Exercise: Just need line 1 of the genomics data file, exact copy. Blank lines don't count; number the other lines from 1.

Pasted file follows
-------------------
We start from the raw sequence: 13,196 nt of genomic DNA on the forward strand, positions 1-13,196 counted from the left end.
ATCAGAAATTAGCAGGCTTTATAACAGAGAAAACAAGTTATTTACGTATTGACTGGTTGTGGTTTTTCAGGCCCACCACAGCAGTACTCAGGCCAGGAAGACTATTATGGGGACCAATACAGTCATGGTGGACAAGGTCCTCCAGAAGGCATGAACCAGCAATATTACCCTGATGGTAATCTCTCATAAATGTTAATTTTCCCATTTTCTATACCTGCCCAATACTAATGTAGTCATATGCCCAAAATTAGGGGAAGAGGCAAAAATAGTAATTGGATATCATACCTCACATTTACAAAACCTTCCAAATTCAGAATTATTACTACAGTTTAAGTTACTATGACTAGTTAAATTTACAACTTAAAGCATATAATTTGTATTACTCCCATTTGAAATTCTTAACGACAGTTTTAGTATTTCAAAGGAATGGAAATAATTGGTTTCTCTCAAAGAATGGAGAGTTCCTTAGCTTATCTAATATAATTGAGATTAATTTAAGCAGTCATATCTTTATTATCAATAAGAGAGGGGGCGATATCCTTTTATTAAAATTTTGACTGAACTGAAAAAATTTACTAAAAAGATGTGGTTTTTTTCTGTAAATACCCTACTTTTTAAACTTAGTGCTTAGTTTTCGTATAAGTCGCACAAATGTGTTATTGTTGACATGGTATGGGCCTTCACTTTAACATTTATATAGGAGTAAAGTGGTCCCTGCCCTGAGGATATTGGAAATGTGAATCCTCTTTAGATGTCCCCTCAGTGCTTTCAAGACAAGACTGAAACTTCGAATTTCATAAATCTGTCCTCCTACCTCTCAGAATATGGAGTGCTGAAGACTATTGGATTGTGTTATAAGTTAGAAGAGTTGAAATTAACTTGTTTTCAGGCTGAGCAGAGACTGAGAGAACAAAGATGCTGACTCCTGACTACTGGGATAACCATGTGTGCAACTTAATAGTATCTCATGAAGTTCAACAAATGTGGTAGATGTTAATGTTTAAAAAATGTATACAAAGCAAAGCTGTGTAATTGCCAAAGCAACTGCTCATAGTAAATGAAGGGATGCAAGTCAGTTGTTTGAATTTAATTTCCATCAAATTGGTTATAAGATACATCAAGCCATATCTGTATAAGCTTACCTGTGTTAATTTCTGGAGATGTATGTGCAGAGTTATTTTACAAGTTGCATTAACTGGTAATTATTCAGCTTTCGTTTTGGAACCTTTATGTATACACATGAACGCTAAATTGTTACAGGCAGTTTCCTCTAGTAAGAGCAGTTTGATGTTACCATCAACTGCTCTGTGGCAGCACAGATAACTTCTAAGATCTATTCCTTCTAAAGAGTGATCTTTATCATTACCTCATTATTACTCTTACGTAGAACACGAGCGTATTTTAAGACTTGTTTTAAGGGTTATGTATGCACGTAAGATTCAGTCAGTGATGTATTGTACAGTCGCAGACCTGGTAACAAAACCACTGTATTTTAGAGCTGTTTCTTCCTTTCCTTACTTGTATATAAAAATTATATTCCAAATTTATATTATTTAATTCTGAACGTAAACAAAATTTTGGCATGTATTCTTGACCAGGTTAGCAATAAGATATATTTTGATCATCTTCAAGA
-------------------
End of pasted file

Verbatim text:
We start from the raw sequence: 13,196 nt of genomic DNA on the forward strand, positions 1-13,196 counted from the left end.